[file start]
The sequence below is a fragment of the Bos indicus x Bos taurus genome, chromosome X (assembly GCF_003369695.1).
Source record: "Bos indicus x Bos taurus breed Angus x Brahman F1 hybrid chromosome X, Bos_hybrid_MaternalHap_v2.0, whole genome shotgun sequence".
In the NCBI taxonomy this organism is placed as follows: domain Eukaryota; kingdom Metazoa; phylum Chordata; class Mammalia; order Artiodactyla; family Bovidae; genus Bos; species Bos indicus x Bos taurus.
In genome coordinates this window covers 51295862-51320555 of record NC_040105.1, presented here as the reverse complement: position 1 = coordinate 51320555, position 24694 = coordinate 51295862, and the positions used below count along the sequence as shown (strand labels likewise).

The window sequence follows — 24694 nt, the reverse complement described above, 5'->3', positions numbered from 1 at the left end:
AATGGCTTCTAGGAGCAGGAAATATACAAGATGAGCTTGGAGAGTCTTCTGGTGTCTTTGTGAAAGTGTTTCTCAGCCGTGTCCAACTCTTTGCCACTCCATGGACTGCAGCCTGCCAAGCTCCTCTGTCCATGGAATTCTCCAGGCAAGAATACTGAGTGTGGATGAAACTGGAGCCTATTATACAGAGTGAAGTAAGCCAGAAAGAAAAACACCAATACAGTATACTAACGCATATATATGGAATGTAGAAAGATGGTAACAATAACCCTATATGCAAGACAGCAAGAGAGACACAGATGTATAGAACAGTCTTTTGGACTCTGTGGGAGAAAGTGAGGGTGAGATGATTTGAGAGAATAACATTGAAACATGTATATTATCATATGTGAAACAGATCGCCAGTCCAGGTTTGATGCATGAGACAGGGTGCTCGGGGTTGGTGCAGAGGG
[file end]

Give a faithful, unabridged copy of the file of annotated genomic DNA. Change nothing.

The sequence below is a fragment of the Bos indicus x Bos taurus genome, chromosome X (assembly GCF_003369695.1).
Source record: "Bos indicus x Bos taurus breed Angus x Brahman F1 hybrid chromosome X, Bos_hybrid_MaternalHap_v2.0, whole genome shotgun sequence".
In the NCBI taxonomy this organism is placed as follows: domain Eukaryota; kingdom Metazoa; phylum Chordata; class Mammalia; order Artiodactyla; family Bovidae; genus Bos; species Bos indicus x Bos taurus.
In genome coordinates this window covers 51295862-51320555 of record NC_040105.1, presented here as the reverse complement: position 1 = coordinate 51320555, position 24694 = coordinate 51295862, and the positions used below count along the sequence as shown (strand labels likewise).

The window sequence follows — 24694 nt, the reverse complement described above, 5'->3', positions numbered from 1 at the left end:
AATGGCTTCTAGGAGCAGGAAATATACAAGATGAGCTTGGAGAGTCTTCTGGTGTCTTTGTGAAAGTGTTTCTCAGCCGTGTCCAACTCTTTGCCACTCCATGGACTGCAGCCTGCCAAGCTCCTCTGTCCATGGAATTCTCCAGGCAAGAATACTGAGTGTGGATGAAACTGGAGCCTATTATACAGAGTGAAGTAAGCCAGAAAGAAAAACACCAATACAGTATACTAACGCATATATATGGAATGTAGAAAGATGGTAACAATAACCCTATATGCAAGACAGCAAGAGAGACACAGATGTATAGAACAGTCTTTTGGACTCTGTGGGAGAAAGTGAGGGTGAGATGATTTGAGAGAATAACATTGAAACATGTATATTATCATATGTGAAACAGATCGCCAGTCCAGGTTTGATGCATGAGACAGGGTGCTCGGGGTTGGTGCAGAGGG